The last time I saw you, we all kind of agreed that we were just going to talk about “Now.” Or “Now-ish,” at least. Not that there’s anything wrong with nostalgia. It’s just that there was so much more to say, what with us all being in our forties and having not seen each other in a bajillion years and whatnot.
We already knew the old stories. The Saturday Night Live and Love and Death quotes. The time you nearly got away with stealing an entire tray of doughnuts from the U.C. (“Put it back, Son.”) The Planet X cartoons. The time you and Ned and I tried unsuccessfully to destroy a New Kids On the Block CD in the disgusto bathroom sink in your suite and then, when that failed, threw it out the window and accidentally hit the pizza guy. The time we all drove down to Princeton to go to Hoagie Haven, and there was no room for you in the car so you curled up in a ball on the floor, singing along with the new Depeche Mode album: “All I ever wanted/ All I ever needed / Was a new lyricist….”
We didn’t talk about all that, I guess, because it simply didn’t loom as large in our lives anymore. Or maybe we felt close enough to each other, secure enough in our friendship, that we didn’t need to invoke the old Deadbeat Club days.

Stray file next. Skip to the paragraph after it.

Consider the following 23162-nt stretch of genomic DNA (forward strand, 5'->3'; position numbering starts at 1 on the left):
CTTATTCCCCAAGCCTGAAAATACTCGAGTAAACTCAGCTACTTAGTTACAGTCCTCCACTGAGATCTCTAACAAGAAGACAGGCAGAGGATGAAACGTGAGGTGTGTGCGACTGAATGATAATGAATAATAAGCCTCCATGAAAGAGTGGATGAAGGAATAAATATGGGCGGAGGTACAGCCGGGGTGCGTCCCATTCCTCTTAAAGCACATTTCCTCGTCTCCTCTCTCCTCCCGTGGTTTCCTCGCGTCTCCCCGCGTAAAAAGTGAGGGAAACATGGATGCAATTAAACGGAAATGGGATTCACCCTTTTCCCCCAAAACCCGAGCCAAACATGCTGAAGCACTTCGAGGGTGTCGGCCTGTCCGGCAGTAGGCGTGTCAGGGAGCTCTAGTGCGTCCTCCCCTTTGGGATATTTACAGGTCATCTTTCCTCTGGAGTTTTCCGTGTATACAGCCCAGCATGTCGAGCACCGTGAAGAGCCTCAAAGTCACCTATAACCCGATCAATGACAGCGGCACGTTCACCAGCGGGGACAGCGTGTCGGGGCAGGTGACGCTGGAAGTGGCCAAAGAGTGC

You were so strong and peaceful that day. So calm. You said you prefer to call it “living with cancer.” Over the course of the afternoon, you told me the whole story. Ned came by. And then Nate. We were all so calm and still. We really listened to each other. We spoke to each other instead of performing for each other. Talked about our pets and kids and partners and jobs and aging parents. All the things that used to scare the hell out of our younger selves.
What I miss the most about those younger selves, though, is how we were all so damn fond of each other. We amazed each other, made each other laugh. We reassured each other, made each other feel special.
So I guess I wish we had talked about the olden days a little bit that day. And I wish I’d thanked you for them.
Because, really, how amazing was that? Not only did you let me play when most people thought I was way too nerdy…but you genuinely admired me in a way that I simply wasn’t able to see for myself. You took all the stuff that was weird and dorky and inaccessible about me and made it awesome in your eyes. I didn’t have to fake any of that. You brought it out in me. You gave your love and admiration so purely. You helped me find the confidence to really let that freak flag fly with joyful abandon. What an incredible gift that was.
I love you so much, my friend. I wish I was there so I could give you a real hug instead of this Internet “vibes” nonsense, really look at you and hold your hand and tell you all this in my own voice. I hope you can hear it.